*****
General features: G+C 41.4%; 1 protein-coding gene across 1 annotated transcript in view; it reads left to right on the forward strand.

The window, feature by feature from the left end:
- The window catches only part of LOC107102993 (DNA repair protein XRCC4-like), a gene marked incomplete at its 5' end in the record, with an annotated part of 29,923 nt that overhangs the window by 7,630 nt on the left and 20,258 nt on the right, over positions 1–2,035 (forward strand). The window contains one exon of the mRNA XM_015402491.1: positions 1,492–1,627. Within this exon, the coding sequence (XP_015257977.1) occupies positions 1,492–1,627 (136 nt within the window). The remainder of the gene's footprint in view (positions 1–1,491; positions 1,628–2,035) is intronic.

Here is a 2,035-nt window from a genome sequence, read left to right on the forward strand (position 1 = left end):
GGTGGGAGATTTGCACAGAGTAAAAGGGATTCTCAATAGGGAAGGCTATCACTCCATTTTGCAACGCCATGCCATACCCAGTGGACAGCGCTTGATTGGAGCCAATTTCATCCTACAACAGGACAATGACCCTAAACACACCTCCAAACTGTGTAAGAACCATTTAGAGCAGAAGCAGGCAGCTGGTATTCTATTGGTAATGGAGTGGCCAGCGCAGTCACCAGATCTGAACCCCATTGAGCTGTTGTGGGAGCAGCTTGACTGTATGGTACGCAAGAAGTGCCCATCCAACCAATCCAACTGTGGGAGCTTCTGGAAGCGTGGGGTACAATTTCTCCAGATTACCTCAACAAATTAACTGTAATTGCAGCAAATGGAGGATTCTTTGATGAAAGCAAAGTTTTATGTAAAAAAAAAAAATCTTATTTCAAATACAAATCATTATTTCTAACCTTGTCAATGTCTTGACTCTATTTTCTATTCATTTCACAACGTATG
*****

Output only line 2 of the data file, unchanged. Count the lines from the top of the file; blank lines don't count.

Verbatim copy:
The window, feature by feature from the left end: